Gold climbed to a fresh two-month high on Friday, breaching $960 an ounce for the first time since late March, as the dollar's slide against a basket of currencies boosted buying of the metal as a currency hedge.

Silver prices posted the biggest percentage gains among precious metals, however, climbing to a nine-month peak of $14.83 as investors turned to the metal as a cheaper alternative to gold.

Spot gold touched a high of $961.30 an ounce and was bid at $960.35 an ounce at 9:18 a.m. EDT, against $953.40 an ounce late in New York on Thursday.

U.S. gold futures for June delivery on the COMEX division of the New York Mercantile Exchange rose $9.60 to $960.80 an ounce.

Simon Weeks, director of precious metals at the Bank of Nova Scotia, said the majority of gold's gains were dollar-related, with investors buying hard assets as opposed to hard currency.

Physical (buying) has been okay, but I expect a big increase in the open interest on the long side on the COMEX, he added.

The dollar continued its slide on Friday, with the euro trading above $1.40 for the first time since early January, as fears over U.S. sovereign ratings accelerated a drive away from the unit.

Ratings agency Moody's Investor Services said on Thursday it was comfortable with its U.S. rating but that it was not guaranteed forever, while Standard & Poor's cut its outlook on Great Britain to negative from stable.

Fears over the economic outlook and the financial system fuelling interest in gold as a haven from risk.

Bullion is also technically well-positioned to make further gains, according to Calyon metals analyst Robin Bhar.

We have closed for two days above the $935 level, so the technical guys will be saying we now have confirmation of a successful upside break, he said.

We've seen in the past gold has put in some false starts and never really achieved a clean break-out. If we close at these sorts of levels, it will look really good on the weekly charts, and provide even more upside potential.

Stronger oil prices, which hovered around their six-month peak, also supported gold. Bullion can be bought as a hedge against oil-led inflation, while rising crude prices can also boost interest in commodities as an asset class.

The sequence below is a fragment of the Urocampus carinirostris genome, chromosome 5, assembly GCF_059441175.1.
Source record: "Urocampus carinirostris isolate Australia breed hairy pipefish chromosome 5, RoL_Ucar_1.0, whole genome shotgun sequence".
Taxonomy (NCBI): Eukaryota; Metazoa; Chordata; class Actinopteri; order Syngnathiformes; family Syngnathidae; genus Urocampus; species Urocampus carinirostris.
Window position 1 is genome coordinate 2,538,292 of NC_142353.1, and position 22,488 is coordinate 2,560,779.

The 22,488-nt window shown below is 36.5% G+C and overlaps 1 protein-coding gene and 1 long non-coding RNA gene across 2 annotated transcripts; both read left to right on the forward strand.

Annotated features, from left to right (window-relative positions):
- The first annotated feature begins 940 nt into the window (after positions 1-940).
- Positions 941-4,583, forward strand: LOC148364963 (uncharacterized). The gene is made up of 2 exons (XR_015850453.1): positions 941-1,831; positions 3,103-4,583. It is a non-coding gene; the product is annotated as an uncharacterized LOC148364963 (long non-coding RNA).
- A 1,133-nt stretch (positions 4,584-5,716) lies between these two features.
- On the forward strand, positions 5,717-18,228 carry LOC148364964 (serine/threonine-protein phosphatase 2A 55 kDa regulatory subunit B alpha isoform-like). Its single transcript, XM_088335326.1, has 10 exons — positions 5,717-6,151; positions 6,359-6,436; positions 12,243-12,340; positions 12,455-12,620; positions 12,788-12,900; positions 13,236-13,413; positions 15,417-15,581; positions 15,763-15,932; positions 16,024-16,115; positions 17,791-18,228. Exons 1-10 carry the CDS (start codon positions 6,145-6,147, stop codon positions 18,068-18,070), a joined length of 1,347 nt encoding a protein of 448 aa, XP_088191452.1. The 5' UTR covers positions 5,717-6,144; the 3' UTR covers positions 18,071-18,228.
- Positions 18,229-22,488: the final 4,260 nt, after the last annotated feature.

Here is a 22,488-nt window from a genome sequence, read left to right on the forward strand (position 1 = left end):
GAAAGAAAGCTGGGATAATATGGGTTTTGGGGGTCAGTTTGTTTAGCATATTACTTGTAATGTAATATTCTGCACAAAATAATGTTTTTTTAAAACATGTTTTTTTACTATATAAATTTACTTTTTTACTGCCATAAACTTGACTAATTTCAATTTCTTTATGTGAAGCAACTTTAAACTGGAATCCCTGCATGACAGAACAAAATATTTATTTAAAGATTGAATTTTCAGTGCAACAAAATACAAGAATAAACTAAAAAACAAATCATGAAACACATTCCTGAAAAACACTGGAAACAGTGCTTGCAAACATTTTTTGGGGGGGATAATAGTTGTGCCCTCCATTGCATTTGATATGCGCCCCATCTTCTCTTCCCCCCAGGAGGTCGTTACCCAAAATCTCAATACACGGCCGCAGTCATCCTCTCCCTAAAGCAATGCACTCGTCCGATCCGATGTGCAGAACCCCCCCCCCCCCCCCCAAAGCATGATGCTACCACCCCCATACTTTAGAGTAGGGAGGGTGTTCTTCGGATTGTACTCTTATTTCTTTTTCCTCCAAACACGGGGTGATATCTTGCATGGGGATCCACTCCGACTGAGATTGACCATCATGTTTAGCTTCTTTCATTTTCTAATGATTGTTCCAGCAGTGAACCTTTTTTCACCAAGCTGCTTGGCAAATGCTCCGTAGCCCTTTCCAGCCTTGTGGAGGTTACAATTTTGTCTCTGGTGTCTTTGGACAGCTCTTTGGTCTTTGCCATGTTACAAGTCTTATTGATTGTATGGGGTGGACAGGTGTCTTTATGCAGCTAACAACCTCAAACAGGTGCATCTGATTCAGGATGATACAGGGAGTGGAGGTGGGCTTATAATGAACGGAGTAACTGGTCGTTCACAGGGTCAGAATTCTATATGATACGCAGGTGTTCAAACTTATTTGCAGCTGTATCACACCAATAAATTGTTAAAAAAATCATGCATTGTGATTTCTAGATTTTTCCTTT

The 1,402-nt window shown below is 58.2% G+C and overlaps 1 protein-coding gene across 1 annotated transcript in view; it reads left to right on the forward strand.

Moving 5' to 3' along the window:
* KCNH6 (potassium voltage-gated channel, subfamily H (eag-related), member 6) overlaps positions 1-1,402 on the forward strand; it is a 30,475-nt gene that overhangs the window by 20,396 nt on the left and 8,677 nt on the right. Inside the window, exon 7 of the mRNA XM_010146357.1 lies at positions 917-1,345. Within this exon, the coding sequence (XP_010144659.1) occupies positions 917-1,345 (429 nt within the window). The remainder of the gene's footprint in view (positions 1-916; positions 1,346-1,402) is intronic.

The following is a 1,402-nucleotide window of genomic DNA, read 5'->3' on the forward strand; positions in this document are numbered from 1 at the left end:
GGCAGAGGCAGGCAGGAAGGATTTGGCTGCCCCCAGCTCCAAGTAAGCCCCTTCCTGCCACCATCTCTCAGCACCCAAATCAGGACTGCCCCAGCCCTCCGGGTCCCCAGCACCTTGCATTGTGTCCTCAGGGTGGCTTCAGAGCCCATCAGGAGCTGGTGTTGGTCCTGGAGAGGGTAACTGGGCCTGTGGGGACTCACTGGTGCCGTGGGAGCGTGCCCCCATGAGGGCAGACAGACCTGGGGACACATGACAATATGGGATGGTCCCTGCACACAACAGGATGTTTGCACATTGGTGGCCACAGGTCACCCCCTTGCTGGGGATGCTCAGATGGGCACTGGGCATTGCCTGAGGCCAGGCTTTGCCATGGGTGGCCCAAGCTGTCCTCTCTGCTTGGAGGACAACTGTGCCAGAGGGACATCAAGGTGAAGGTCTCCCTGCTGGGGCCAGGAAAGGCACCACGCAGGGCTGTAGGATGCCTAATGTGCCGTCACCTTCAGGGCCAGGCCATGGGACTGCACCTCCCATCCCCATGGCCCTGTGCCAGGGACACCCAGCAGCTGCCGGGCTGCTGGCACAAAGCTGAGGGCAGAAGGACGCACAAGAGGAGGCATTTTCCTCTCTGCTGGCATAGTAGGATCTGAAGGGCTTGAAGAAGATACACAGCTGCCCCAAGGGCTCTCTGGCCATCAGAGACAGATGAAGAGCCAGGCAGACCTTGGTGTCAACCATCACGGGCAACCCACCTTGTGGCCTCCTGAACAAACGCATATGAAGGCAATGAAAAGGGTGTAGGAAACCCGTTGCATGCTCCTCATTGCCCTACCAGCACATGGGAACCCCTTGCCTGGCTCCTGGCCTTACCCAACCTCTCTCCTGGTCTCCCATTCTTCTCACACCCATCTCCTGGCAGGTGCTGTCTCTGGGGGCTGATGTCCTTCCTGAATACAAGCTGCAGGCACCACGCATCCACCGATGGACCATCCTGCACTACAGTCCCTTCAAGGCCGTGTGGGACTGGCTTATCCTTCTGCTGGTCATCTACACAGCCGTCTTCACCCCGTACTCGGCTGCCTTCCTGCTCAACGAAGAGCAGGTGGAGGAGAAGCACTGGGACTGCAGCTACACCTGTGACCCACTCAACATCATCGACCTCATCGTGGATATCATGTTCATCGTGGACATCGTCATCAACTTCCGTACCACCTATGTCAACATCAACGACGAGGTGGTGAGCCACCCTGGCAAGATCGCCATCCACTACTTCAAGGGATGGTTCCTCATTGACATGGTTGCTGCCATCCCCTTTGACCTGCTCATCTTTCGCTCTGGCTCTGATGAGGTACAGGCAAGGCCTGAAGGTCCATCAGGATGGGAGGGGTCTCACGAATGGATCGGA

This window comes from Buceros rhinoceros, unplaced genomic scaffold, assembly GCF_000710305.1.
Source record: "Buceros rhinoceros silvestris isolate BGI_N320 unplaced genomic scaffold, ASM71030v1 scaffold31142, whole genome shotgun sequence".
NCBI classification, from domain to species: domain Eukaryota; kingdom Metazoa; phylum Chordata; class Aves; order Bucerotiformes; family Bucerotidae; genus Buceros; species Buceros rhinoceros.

Investor interest in gold-backed exchange-traded funds remained relatively lackluster, however. Holdings of the largest gold-backed ETF, the SPDR Gold Trust, were unchanged for a sixth consecutive session on Thursday.

London's ETF Securities noted an outflow from their Physical Gold ETF (PHAG.L: Quote). Its holdings declined nearly 69,000 ounces or 2.5 percent on Thursday.

Among other precious metals, silver jumped to a fresh nine-month high on Friday, also benefiting from dollar weakness. The metal has risen more than 5 percent so far this week. Spot silver was bid at $14.70 an ounce against $14.51.

Strong ETF buying has been a key factor boosting silver prices in recent weeks. ETF Securities' silver (PHAG.L: Quote) holdings were at a record 19.462 million ounces on Thursday.

We expect the metal to continue to benefit from inflation fears and investor diversification, and think silver is brewing for an upside push of its own, potentially targeting the $16.40 level, said analyst James Moore in a note.

Platinum was quoted at $1,149 an ounce against $1,148.50 late on Thursday, while palladium was at $232.50 an ounce against $231.

Fellow platinum group metal rhodium dipped $50 to $1,400 an ounce, giving up some of this week's earlier gains.

(Reporting by Jan Harvey; Editing by Peter Blackburn)

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